It is unclear when Ottawa will lax restrictions at the border and resume travel and immigration. When it does, it could add further pressure on strained supplies. As investors became wealthier during the pandemic, they could afford to absorb a one-per-cent federal tax and shift their interest from British Columbia to Ontario, Quebec, or even Atlantic Canada.

Whatever the case may be, Brendon Ogmundson, the chief economist of the B.C. Real Estate Association (BCREA) believes these types of taxes only buy time rather than address the heart of the matter. The world is vastly different in 2023 than it was in 2016, so new trends could form in this day and age.

“We keep enacting these policies that buy us time, and then we don’t do anything with that time. The problem is that every time demand is on an upswing, it’s hitting a very undersupplied market,” he said, adding that a tiny sample drove public discourse.

The Effect of the New Temporary Ban on Foreign Homebuyers

Canada’s new temporary ban on foreign homebuyers, which took effect on January 1, 2023, bans most non-residents and foreign commercial enterprises from buying residential properties in Canada for the next two years. However, experts say it will likely do little to free up supply or bring down prices in B.C.

Since both British Columbia and Ontario already have foreign buyers’ taxes in place, the pool of non-resident buyers is significantly smaller than it used to be. However, the effects of the tax were mostly felt at the higher end of the housing market and have had little impact on affordability in one of Canada’s most expensive markets.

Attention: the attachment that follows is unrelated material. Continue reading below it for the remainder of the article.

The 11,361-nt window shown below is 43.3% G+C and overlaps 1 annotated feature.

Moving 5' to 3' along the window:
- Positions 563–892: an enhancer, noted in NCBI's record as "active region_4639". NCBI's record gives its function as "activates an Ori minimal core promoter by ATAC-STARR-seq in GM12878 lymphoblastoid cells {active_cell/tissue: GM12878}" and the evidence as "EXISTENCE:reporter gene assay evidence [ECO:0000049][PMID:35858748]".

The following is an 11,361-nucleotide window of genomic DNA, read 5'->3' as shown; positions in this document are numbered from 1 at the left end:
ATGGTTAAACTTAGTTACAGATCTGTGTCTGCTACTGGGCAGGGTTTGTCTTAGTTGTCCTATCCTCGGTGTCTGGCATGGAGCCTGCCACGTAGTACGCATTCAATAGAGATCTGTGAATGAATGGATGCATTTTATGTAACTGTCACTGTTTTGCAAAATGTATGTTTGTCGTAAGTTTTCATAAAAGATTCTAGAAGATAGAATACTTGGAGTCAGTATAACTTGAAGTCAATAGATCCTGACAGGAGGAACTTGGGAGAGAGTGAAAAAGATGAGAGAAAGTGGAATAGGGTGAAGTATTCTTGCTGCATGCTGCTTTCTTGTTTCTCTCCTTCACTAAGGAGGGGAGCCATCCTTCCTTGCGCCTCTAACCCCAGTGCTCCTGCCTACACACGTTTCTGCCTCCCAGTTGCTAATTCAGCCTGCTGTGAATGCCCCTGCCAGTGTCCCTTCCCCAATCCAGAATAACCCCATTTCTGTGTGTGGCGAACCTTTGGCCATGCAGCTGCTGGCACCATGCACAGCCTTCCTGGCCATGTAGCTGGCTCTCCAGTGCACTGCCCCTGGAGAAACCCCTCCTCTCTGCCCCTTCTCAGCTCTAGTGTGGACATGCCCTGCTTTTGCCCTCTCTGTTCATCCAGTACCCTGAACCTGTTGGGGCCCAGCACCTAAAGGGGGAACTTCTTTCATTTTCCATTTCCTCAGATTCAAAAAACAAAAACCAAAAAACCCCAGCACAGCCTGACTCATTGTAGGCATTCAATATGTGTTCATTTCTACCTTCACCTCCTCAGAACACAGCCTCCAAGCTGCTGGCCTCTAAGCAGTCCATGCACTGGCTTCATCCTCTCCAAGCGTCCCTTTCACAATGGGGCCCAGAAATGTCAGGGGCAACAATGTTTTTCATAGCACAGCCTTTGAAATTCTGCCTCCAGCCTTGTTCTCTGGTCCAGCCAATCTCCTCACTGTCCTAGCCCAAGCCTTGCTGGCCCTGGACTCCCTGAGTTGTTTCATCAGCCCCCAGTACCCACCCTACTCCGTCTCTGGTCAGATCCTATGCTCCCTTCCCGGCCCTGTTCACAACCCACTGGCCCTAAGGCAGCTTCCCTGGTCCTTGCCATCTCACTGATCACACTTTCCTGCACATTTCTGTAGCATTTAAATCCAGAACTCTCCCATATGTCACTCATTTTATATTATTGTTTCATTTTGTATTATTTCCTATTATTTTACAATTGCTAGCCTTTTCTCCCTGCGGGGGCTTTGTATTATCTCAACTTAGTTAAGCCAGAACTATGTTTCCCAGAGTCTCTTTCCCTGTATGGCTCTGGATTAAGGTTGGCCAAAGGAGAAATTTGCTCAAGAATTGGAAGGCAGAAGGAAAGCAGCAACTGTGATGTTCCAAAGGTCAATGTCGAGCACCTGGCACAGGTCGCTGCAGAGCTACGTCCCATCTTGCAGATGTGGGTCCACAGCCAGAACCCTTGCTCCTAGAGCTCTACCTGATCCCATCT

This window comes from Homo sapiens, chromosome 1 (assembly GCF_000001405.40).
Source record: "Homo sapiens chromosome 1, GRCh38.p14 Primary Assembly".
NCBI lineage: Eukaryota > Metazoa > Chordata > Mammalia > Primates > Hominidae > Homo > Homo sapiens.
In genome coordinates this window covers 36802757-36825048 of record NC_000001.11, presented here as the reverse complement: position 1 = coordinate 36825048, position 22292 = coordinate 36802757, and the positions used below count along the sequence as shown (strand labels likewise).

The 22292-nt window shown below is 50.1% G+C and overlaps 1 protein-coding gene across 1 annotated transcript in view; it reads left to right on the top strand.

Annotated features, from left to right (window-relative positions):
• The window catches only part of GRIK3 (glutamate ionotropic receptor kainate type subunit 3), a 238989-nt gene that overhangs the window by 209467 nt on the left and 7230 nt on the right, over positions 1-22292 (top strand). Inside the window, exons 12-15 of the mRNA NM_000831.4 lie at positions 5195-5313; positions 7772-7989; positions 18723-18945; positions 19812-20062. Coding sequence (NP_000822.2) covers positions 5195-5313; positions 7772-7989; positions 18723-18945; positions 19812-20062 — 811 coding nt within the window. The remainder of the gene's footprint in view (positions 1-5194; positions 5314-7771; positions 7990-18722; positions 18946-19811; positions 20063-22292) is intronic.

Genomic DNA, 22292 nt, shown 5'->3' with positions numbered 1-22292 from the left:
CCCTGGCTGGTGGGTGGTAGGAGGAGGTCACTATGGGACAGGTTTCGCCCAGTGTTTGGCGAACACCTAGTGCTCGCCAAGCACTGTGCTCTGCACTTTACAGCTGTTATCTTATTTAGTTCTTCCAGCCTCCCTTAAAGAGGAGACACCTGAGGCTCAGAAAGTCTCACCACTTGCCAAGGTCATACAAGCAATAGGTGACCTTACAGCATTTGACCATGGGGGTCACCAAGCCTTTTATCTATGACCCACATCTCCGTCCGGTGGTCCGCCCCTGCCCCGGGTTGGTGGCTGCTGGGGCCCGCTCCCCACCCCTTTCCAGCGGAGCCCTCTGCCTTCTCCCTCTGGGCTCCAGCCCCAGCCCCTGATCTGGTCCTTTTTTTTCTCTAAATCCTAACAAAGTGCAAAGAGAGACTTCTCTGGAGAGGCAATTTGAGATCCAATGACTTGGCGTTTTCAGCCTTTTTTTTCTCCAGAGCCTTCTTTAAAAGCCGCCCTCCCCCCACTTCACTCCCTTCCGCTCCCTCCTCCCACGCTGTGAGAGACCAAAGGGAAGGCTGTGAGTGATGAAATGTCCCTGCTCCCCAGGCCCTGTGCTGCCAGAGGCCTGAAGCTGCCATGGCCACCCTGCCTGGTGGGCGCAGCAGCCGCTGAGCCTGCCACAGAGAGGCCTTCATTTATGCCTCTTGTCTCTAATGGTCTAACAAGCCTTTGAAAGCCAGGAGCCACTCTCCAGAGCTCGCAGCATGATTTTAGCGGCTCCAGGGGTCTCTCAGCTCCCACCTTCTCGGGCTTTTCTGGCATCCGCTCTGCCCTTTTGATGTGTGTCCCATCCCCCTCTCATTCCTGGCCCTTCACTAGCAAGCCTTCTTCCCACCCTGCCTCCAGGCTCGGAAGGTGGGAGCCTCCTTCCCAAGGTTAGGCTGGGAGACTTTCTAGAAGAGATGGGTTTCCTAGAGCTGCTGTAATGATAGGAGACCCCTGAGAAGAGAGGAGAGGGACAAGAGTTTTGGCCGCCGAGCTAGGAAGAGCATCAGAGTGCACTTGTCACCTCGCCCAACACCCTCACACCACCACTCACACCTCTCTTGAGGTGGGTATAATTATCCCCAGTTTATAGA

“I think this is very much a political policy, more than an economic policy,” says Ogmundson. “A lot of the public has been convinced over the last few years that it’s foreign investors and foreign money that are driving home prices, rather than what’s actually doing it: low interest rates and very low supply.”

Under the ban, non-Canadian entities, such as overseas corporations and foreign-controlled Canadian entities, will be banned from buying property in Canada. Non-residents who purchase a home in contravention of the ban, or realtors and lawyers who help them, can face a conviction and be fined up to $10,000.

Lawmakers Still Want Higher Foreign Buyers Tax

New Democratic Party leader Jagmeet Singh promised a 20-per-cent foreign home buyers tax, projecting that the revenues would be used to spend $14 billion on housing construction. It is unclear if this would complement certain jurisdictions’ penalties on outside buyers.

“Let’s massively invest in housing as a way to create jobs locally in communities and as a way to ensure people have a place to call home,” Singh said during a virtual news conference in May 2021. “We know that people are treating Canada like a stock market when it comes to housing and just plopping their money into the housing market, hoping it will continue to grow.”

But the types of homes being built are also a significant factor. “If you build 1.5 million homes and if they’re not affordable… that’s just going to lead to investors scooping up more of the supply,” says Singh.

The NDP ostensibly does not believe that the Liberals’ one per cent goes far enough. A recent study from T.D. Economics concluded that the speculative levy would be “unlikely to significantly dent current activity.”

Moving forward, the objective is clear: add fresh supply to ease sky-high prices. But is penalizing foreign buyers the way to go? Many industry observers have asserted that this is a feel-good tool that might look like it will improve the situation but will hardly achieve much of anything. Until new supply comes to the market, property prices across Canada will continue to escalate – with or without the involvement of out-of-country buyers.